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Home Our Founder Master's Teachings Tzu Chi Path Starting on Tzu Chis Path as Newly Certified Volunteers

Starting on Tzu Chis Path as Newly Certified Volunteers

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[Master's Teachings]
In November 2012, volunteers returning to Taiwan for training and certification met with Dharma Master Cheng Yen. The newly certified Tzu Chi volunteers shared their thoughts with Master and then made vows to work for the good of humanity and to inspire more people to join them in this cause. After hearing their vows, the Master encouraged the volunteers with the following words:

"How do you feel after hearing the thoughts and vows of the other volunteers? Are you touched and inspired? Indeed, hearing everyone's vows, I feel that it is in making great vows that strength arises. If we don't make vows or have an aspiration, we will just drift through life, ultimately letting our lives pass us by. Actually, our time in life is very short, only a few decades long. We should really cherish the time that we have."

"In life, there is much that is beyond our control, such as where we are born or how long we will live. But what is even sadder is that most of us go through life blindly, led around by our desires, without knowing what life is about and not being masters of our own selves. Now that we have the causes and conditions to encounter the Dharma and furthermore practice the Bodhisattva Way, we really have to be earnest and diligent. In our Jing Si Dharma Lineage, realization of the Dharma comes not so much from hearing the teachings, but from walking the path—through our work, we come to realize life's truths and realities and experience the Dharma. We don't just hear about these truths and teachings, but we discover them, experience them, and realize them in the course of our work."

The Master also reminded them:

"In our Tzu Chi work, every project to benefit the community is accomplished through the contributions of many people. A few people cannot achieve much; it takes many people's joint efforts. That is why whenever people praise Tzu Chi and put the spotlight on me, I always remind everyone that were it not for all the Tzu Chi volunteers, how could any of the work have been accomplished? People know me because they know Tzu Chi, and the reason they know about Tzu Chi is because you dedicate yourselves in your local community to serve and help people in need."

"For this, we really need to thank the original volunteers who started Tzu Chi's work in your country, whom I call 'the first seeds'. They not only carry out Tzu Chi's missions locally, but also dedicate themselves to inspiring more people to get involved with Tzu Chi. They nurture people's love and kindness like a farmer looking after his or her seedlings. This is how from one Tzu Chi volunteer, there has come to be so many Tzu Chi commissioners and Tzu Cheng members in your country. Remember, one person alone cannot accomplish Tzu Chi's work. Since it takes many people, we need to continually motivate more people to join us in doing this work."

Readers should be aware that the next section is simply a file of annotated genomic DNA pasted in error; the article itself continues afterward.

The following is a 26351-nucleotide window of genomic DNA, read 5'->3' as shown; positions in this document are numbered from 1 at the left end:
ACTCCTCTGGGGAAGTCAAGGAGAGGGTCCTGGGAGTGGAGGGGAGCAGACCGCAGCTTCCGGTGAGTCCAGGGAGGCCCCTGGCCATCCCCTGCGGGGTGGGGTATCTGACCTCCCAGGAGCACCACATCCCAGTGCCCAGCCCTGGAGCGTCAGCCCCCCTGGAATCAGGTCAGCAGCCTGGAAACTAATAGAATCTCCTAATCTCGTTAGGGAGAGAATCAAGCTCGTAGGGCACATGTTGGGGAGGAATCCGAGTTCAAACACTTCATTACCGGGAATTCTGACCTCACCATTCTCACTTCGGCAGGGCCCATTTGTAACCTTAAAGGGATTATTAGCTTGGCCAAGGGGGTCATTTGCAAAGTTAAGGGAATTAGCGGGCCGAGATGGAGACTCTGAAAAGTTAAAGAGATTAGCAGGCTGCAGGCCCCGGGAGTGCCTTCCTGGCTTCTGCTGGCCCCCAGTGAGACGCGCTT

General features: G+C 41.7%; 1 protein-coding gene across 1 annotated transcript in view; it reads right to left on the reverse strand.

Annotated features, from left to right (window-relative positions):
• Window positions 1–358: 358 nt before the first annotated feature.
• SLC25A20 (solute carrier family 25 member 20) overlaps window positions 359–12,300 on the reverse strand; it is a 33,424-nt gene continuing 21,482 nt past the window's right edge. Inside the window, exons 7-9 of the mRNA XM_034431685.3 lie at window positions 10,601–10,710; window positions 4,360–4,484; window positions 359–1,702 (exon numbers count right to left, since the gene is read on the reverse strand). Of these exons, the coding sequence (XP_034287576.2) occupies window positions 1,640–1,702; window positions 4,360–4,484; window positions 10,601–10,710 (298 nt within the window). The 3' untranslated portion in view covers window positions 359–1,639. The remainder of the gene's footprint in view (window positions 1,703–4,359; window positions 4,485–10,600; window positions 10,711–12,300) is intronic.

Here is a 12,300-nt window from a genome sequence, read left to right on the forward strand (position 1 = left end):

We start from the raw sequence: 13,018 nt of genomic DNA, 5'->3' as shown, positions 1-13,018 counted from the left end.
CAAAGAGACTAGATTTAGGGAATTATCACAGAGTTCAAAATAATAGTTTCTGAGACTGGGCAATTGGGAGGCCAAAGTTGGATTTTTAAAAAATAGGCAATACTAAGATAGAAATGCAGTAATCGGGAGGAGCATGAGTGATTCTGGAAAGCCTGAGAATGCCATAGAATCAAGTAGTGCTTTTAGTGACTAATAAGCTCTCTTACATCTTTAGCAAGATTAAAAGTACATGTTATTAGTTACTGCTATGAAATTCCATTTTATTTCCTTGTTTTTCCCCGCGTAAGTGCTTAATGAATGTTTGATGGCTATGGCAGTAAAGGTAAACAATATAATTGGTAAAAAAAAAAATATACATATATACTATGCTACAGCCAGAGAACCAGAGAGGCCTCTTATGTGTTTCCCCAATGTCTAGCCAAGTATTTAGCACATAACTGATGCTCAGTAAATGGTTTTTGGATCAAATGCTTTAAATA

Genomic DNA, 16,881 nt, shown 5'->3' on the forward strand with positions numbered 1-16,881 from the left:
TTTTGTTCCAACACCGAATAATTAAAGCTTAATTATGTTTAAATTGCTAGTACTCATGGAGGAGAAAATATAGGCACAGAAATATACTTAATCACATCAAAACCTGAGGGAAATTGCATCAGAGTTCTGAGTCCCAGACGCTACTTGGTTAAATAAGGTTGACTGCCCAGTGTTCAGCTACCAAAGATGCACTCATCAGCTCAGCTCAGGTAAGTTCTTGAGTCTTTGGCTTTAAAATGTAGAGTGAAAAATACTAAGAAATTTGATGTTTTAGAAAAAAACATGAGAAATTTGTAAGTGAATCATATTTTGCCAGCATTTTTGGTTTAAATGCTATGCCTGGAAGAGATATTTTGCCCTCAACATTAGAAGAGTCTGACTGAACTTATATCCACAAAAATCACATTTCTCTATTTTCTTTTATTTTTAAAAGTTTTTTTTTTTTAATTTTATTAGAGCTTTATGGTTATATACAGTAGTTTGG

"Today, I've heard the thoughts and vows of many of you—elderly volunteers as well as young people in their twenties and thirties who joined Tzu Chi while in college and have continued to serve in Tzu Chi. Everyone's story is unique and is touching in its own way. Many of you had to overcome many challenges to become certified Tzu Chi members. But, now that you have been certified, please remember the vows that you have made today. I will remember your words and vows to me. At the same time, please also remember my words to you. We need to keep these aspirations and teachings in our hearts always, and continue to pass them on to others."

The Master then gave the newly certified volunteers a further teaching:

"I can see that you all truly believe in the value of Tzu Chi's work and have faith in walking this path. You will need to let your faith grow roots like the roots of a tree that become deep and wide-reaching."

"We need to understand that life is very short. None of us know how long we will live—that is something beyond our control. But, we can decide how much breadth and depth to give our lives. This will depend on our beliefs and convictions, and how we choose to live. This is what faith is about."

"So, having encountered a set of good teachings that truly show you the way in life, you need to learn these teachings earnestly and deepen your understanding and realization. This is also why I often tell you to refresh your understanding of Tzu Chi history. Don't think that teachings I taught a long time ago are outdated. I'm always grateful when I review this history. We started over forty years ago with just thirty bamboo coin banks from thirty housewives who put in a coin daily. This simple concept of making a small donation every day was what enabled us to start our work and to grow, to the point that now we are a global organization with bodhisattvas serving worldwide."

The Master went on to explain how this simple concept from Tzu Chi's beginning is having a very big impact in the U.S. now, following the Hurricane Sandy disaster:

"Recently, to help the survivors of Hurricane Sandy on the U.S. East Coast, we distributed US$600 cash cards and other supplies to over 10,000 families. But at each distribution, before giving the aid, our volunteers in the U.S. always tell the story of Tzu Chi's beginnings with thirty housewives and thirty bamboo banks. They repeat this story every time, no matter the size of the distribution. They never tire of retelling how Tzu Chi started and the power of tiny savings, accumulated daily. Though they kept telling the same story, the people who were listening were always different, and each time they told the story, people were very moved. When the people came to pick up their aid, they'd also put coins in the coin bank we had on our table. We didn't ask them to do this—they wanted to do this themselves. Some of them even asked our volunteers if they could take home a coin bank with them, and some even took home more than one so that each member of their family could have one. They understand that this is about doing a good deed every day."